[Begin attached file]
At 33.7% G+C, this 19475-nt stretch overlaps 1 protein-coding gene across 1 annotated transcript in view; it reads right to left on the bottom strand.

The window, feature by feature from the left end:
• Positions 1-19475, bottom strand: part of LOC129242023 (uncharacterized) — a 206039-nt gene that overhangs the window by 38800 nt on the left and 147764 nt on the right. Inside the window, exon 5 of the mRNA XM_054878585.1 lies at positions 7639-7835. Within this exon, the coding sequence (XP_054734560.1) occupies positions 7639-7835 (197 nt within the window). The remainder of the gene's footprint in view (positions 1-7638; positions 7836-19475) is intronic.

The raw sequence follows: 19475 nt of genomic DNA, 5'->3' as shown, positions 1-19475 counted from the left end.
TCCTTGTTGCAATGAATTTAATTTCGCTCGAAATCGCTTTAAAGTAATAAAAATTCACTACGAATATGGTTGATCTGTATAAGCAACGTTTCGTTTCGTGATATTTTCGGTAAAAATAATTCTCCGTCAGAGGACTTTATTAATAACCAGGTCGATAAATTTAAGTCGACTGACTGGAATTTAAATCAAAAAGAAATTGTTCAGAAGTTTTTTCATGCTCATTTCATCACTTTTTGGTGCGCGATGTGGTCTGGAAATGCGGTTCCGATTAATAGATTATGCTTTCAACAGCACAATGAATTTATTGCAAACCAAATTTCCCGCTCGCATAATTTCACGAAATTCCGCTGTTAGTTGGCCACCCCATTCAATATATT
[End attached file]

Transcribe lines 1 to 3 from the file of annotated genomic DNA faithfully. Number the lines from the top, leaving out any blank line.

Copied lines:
At 33.7% G+C, this 19475-nt stretch overlaps 1 protein-coding gene across 1 annotated transcript in view; it reads right to left on the bottom strand.

The window, feature by feature from the left end:
• Positions 1-19475, bottom strand: part of LOC129242023 (uncharacterized) — a 206039-nt gene that overhangs the window by 38800 nt on the left and 147764 nt on the right. Inside the window, exon 5 of the mRNA XM_054878585.1 lies at positions 7639-7835. Within this exon, the coding sequence (XP_054734560.1) occupies positions 7639-7835 (197 nt within the window). The remainder of the gene's footprint in view (positions 1-7638; positions 7836-19475) is intronic.